Thursday, February 17, 2011
Ilarria Irouléguy Blanc 2009
This white Irouléguy, a 50/50 blend of organically grown petit manseng and petit courbu, is one reason why I'll be posting more soon-ish on the wines of Southwestern France. It starts with tropical fruit on the nose (guava, passion fruit) and then, intriguingly, it goes all orchardy on the palate, showing crisp white fleshed fruit and grass/straw/herb characteristics. Bee sting acidity is nicely intertwined with minerals and a fleshy yet tightly coiled body that's very dry, even austere. This has superb length and self-confidence, but it's somehow unshowy to boot. I should have bought more! Fun fact: petit courbu is the same grape as Txakoli's hondarribi zuri.
Stéphane Tissot Savagnin Arbois 2004
Hmmm, not entirely sure about this Tissot. I get full fathom five brine, acidity that lashes the tongue like a cat o' nine tails, nuts clattering across the counter, lemon pith — yes, this is forceful rather than delicate, and it showed better on the second night, as it has relaxed somewhat. Still, it's awfully aggressive. I'm not your go-to guy on all things Jura but I like Montbourgeau's more delicate expressions of oxidized whites more, although perhaps this just needed more time (or less, not sure).
Brick House Chardonnay Ribbon Ridge 2008
Oaked New World chardonnays rarely thrill me, but this Puligny-esque effort from Oregon's Brick House almost does due to its bright acidity, well-structured flesh, creamy yet firm texture, and — the most important thing to me — its strong mineral signature, which really brings home the complexity on the finish. I wouldn't say this is lightly oaked, and for my personal tastes (and because it limits food pairing choices considerably) I would like to see less, but on a more objective level this is really very good. Also, it's far from drowning in popcorn butter. I would guess that the oak-derived flavors of nut and vanillin will be still more well-integrated in the coming years, as this has the balance for some aging.
Tuesday, February 15, 2011
Here are a few really cool reds I've had in the past two months. Different countries, different regions, different grape varieties, but each have strong, noble personalities that suggest great and long lives lived on their terms. If you don't like tasting notes, move along.
Vieux Télégraphe Châteauneuf-du-Pape La Crau 1998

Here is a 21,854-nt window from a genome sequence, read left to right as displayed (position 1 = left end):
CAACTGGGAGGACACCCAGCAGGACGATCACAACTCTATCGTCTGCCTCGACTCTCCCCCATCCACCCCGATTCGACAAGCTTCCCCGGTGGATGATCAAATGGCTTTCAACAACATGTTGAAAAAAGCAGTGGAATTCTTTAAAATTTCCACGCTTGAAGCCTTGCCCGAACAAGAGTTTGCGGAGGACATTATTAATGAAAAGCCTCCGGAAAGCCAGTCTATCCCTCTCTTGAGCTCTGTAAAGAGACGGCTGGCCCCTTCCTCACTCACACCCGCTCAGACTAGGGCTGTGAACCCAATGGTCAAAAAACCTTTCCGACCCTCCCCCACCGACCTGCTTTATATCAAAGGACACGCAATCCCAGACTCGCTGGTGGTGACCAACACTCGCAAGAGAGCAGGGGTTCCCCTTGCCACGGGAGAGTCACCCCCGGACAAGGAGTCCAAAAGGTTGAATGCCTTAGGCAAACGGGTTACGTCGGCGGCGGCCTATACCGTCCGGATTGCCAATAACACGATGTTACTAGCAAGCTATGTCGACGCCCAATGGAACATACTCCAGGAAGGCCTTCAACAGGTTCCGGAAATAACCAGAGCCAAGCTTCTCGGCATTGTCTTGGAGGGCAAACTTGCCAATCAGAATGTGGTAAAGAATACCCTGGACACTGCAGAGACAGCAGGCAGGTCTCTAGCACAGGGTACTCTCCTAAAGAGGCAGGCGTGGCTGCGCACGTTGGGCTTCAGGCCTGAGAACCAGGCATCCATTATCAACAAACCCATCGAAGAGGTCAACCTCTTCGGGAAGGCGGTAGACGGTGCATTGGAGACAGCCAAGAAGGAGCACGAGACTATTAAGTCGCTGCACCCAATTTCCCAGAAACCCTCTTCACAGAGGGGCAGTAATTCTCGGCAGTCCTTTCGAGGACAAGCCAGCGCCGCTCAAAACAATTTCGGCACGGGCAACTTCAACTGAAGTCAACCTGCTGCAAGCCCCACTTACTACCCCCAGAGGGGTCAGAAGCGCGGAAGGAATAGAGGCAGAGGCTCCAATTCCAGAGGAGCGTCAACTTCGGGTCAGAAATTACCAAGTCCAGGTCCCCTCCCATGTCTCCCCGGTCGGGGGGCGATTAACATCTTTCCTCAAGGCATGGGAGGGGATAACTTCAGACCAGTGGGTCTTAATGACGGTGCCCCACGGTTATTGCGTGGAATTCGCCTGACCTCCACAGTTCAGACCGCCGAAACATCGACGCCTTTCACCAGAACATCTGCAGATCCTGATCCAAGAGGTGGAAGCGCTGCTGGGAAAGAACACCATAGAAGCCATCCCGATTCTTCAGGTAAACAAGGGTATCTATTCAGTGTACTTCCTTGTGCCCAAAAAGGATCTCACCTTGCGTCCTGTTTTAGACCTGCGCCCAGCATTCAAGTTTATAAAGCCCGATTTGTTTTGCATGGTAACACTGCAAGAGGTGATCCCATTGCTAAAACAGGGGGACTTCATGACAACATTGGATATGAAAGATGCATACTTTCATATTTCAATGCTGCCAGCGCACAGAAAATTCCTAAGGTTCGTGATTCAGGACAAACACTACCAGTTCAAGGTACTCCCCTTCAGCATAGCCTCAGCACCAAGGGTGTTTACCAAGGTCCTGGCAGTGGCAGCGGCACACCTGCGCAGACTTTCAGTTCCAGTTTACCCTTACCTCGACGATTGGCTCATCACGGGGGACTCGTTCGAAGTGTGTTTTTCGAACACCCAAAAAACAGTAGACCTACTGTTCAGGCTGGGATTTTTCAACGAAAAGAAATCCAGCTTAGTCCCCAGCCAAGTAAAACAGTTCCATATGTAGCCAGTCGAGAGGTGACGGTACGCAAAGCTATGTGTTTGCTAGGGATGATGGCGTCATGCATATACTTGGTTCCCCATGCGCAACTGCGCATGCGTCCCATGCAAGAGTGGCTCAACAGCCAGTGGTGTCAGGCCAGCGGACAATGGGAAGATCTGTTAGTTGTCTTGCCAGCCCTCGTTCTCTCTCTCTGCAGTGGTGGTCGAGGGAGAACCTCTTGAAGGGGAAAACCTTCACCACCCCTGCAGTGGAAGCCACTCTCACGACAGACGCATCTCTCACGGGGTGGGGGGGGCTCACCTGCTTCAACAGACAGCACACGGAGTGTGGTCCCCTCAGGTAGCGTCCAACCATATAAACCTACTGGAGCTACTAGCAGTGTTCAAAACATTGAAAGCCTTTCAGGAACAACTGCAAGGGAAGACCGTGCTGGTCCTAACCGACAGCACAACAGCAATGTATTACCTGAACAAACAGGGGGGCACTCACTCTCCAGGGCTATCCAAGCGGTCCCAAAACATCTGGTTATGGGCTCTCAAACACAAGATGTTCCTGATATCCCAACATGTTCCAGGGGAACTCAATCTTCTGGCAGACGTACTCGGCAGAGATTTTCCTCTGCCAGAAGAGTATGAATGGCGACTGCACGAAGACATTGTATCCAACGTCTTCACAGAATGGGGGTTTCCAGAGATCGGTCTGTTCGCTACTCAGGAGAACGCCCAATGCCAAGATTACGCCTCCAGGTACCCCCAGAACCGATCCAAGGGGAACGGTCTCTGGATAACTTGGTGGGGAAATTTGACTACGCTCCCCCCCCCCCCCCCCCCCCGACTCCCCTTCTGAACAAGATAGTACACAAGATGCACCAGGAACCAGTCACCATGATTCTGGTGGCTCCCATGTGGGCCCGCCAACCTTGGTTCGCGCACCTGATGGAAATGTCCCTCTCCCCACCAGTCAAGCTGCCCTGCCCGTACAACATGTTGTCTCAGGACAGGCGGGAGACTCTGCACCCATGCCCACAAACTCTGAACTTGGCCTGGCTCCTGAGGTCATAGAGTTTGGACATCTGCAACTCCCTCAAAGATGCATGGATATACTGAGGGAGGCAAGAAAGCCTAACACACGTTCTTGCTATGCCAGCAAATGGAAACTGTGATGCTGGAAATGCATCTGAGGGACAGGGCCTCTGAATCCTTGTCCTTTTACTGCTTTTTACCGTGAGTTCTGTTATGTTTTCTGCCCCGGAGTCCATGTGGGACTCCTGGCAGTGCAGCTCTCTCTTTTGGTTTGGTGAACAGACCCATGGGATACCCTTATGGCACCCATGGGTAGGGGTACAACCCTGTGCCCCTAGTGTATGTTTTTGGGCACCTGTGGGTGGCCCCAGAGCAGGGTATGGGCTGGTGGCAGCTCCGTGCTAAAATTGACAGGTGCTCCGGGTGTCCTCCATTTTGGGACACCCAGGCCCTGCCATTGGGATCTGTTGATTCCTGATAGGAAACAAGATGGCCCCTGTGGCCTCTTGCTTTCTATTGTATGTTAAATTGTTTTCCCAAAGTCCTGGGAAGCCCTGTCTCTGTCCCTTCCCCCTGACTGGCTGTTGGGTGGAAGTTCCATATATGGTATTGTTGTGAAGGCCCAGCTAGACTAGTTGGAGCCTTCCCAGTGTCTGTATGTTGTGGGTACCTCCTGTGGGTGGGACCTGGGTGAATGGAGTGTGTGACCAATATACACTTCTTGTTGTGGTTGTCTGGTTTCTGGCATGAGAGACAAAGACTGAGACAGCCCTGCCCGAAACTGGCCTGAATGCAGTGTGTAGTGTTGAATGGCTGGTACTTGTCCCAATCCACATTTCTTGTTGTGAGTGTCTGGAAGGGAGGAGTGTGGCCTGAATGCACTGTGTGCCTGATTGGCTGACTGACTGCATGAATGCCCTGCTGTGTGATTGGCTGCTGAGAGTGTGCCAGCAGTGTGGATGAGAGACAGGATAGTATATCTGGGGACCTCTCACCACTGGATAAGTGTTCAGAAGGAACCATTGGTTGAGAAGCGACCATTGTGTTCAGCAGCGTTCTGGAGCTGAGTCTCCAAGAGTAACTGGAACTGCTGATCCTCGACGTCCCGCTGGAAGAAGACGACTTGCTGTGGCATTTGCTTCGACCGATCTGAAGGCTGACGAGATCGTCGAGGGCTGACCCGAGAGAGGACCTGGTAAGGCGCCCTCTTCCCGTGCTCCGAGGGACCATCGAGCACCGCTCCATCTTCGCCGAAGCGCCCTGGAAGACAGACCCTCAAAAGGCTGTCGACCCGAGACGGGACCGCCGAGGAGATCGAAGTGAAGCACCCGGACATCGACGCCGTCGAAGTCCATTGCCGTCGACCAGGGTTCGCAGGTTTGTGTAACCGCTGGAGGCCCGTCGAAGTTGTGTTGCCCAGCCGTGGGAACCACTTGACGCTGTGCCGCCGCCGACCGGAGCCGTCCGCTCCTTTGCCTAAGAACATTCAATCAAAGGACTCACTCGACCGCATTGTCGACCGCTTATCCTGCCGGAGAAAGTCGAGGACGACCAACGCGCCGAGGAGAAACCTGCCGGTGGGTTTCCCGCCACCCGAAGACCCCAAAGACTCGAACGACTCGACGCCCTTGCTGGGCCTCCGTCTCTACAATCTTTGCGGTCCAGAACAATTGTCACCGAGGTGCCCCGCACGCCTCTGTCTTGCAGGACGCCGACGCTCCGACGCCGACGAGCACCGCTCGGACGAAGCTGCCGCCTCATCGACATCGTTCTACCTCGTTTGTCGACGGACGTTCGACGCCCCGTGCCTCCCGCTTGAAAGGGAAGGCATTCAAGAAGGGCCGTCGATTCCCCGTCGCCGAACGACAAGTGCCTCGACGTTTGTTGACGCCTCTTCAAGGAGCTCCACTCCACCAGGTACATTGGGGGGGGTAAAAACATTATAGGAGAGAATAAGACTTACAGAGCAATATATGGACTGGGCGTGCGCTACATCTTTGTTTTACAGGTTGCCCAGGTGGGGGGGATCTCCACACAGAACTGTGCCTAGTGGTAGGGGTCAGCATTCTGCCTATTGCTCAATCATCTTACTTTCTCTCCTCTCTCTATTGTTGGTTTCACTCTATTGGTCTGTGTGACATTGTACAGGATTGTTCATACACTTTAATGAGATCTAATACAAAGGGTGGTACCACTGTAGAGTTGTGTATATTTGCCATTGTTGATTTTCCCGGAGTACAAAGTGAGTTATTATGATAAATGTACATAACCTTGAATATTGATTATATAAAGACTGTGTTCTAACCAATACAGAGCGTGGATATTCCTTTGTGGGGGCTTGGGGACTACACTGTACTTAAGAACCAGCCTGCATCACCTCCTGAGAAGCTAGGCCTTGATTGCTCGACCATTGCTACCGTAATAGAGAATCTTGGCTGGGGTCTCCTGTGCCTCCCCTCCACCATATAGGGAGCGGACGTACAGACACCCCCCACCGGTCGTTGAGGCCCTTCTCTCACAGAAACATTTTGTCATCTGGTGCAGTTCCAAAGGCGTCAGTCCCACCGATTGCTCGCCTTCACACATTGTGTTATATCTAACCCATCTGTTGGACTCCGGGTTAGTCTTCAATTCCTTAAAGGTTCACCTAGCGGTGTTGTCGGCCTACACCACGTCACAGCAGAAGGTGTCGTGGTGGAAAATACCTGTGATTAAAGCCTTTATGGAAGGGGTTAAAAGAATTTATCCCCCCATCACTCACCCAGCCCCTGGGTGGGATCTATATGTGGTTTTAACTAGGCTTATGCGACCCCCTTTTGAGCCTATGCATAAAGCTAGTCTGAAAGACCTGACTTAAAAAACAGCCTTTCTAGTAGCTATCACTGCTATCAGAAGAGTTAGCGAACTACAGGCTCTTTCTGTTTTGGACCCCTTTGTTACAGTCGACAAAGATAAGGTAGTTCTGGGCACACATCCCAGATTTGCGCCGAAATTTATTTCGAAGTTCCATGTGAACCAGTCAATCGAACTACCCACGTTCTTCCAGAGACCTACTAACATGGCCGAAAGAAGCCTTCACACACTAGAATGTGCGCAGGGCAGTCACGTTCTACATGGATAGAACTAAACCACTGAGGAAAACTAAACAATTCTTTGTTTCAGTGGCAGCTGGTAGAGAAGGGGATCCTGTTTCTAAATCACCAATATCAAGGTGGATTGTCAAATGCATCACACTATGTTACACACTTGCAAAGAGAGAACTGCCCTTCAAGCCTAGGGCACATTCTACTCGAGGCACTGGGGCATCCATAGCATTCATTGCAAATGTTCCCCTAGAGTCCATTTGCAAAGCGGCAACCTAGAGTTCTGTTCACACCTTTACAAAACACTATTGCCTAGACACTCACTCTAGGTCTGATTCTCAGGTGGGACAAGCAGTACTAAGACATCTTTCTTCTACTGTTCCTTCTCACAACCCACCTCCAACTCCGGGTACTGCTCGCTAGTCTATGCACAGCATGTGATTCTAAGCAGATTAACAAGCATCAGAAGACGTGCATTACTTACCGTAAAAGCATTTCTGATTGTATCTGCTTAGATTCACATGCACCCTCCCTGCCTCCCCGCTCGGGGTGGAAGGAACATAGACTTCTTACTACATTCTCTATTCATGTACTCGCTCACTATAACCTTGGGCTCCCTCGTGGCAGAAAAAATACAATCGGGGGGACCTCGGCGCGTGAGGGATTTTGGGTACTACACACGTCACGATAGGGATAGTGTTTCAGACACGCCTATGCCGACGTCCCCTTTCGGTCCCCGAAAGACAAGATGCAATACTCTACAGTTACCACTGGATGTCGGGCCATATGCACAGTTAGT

I drank this elegant, beautifully poised VT in the heart of winter, just as one should. It showed no baby fat on night one, no exuberant fruit, yet it still drank very young and lacked secondary characteristics. It was also very clean, with no hint of brett or funk. It advanced significantly on night two – lots of tobacco and earth came to the fore, the umami was cranking, with soy and mushroom notes entangling the fresh purple berry fruit, and the tannins turned leathery. I won't pretend to understand this wine based on just one bottle but I get the sense this wine will have a lot to say over the next 10+ years as its tannins resolve and its fruit fades. If I had to do it all over again, I'd decant two to four hours ahead of time and make sure it was all gone by night's end.
Renaissance selects grapes from their best, rockiest soils for their VdT bottlings. As with their cabernets, their syrahs are living — and long-lived — wines that emerge on their own terms. Some go through more than one adolescent period before emerging into early maturity at, say, five to ten years. I tracked this seven year old over three days (with no preserving gas or whatever, just a dark place and a cork) and even at day three this was remarkably youthful. It showed lively and spicy tannins, robust acidity, primary fruit, and serious, refined minerality. It actually started off middleweight, then with air gained heft without ever losing its freshness, proportion, and balance. Despite its 14.5% alcohol this shows not heat but rather cooling mint tones on the palate. Otherwise, the wine is characterized by Provencal herbs, black pepper, blackcurrant (this is not a fruity syrah), and rocks. This rough-elbowed youngster is evolving into something very promising, indeed, and in many ways already evokes a very good Cornas, and it certainly will have the life span of one.
Giacomo Conterno Barbera d'Alba Cascina Francia 2005
Even five years in the acidity is very strong willed and I waited, on its terms, for it to decide when it wanted to be drunk. Even 24 hours later ('twas left in bottle with only one glass consumed) it was a very firm if exotically scented barbera, all cedar and huckleberry laced with meatiness and spice, and the tannins delivered a swift slap to the cheeks. It's concentrated, yet almost weightless, and very fresh and pure, and really it needed quite a bit more time. Given its tannins I thought this would go well with steak but the fruit was too bright - pasta bolognese, maybe?
Sunday, February 13, 2011
So I applied a jaundiced eye toward 2009 Beaujolais, and at first my skepticism seemed appropriate given one rather ho-hum bottle I had and another that showed California weight allied with simplistic overripe flavors, and which was almost bad. But these were feints, as I found some from reliable producers that are not just fresh and lovely and drinkable right now (I find that cru Beaujolais typically needs at least 2 full years from harvest, if not more, to show well), but which are even deeper and and more complete than usual, and which therefore seem to justify much of what I've read. Sure, time will tell, but sometimes the time to ask is right now.